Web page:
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Cyprus Mail: News Articles in English, 01-03-28

Cyprus Mail: News Articles in English Directory - Previous Article - Next Article

From: The Cyprus Mail at <http://www.cyprus-mail.com/>


Wednesday, March 28, 2001

CONTENTS

  • [01] Central Bank knew about Serb cash, but insists nothing illegal took place
  • [02] 'World's oldest wreck' lying 200 miles off Cyprus
  • [03] Fresh loan claims against Pittokopitis
  • [04] Bomb goes off in school toilets
  • [05] EU says harmonisation not complete without action on Akamas:
  • [06] Cook appeal to Denktash to return to talks
  • [07] Foot-and-mouth measures extended
  • [08] Government criticised for failing to investigate Kapsos complaint
  • [09] Clampdown on illegal street collections
  • [10] Anguished veteran pleads for help

  • [01] Central Bank knew about Serb cash, but insists nothing illegal took place

    By George Psyllides NEW evidence emerged yesterday to confirm Cyprus had been used by Yugoslav officials for the transfer of millions of dollars from Belgrade, although the Central Bank insists there was nothing wrong with the practice.

    Alithia reported yesterday that, between 1995 and 1998, sackfulls of cash were flown from Yugoslavia to Cyprus, two to three times a week, and were received at the airport by Yugoslav nationals working at offshore banks, and high-ranking Popular Bank employees.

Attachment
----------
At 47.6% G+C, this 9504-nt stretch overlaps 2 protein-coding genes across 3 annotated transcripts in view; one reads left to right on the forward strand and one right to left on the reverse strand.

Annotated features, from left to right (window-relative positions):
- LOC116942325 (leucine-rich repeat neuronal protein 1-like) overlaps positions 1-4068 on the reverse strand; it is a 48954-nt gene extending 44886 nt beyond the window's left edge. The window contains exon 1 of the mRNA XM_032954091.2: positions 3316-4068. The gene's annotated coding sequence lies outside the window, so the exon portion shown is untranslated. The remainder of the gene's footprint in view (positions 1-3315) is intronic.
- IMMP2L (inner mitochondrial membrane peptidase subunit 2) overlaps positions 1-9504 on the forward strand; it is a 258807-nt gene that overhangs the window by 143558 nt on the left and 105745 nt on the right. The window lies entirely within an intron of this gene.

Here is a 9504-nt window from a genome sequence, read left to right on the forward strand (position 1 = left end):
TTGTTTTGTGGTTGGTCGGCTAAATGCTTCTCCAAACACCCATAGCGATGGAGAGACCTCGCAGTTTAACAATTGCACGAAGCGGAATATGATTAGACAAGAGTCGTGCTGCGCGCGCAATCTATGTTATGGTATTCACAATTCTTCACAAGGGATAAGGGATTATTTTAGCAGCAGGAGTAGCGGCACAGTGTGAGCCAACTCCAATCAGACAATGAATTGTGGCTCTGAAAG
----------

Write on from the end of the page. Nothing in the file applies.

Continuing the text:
Alithia said the information on the issue had been passed on to them by a police officer and a customs official who served at the airport during the period.

    The customs official said he had been present in numerous cases when the twice-weekly JAT flight from Belgrade arrived carrying sacks full of cash from Yugoslavia.

    The cash was then counted in the customs offices at the airport, before being handed over to Popular Bank employees.

    At some stage later on, writes Alithia, the bank even asked for permission to take a money counting machine on site.

    Counting was always carried out in the presence of customs officials.

    The police officer said that on several occasions he had escorted the money from the airport to a Popular Bank branch in Larnaca.

    All the officers escorting the money were armed with automatic weapons, the policeman said.

    But a Central Bank official yesterday assured the Cyprus Mail there had been nothing illegal going on.

    Andreas Philippou said the Central Bank knew about the transports of money, which he said were earmarked for meeting Yugoslavia's needs.

    He pointed out that the United Nations embargo against Yugoslavia was lifted in 1995 following the Dayton peace deal that ended the fighting in Bosnia, but Yugoslav officials chose to move the money this way because they were afraid that the United States and the European Union would re- impose sanctions on them.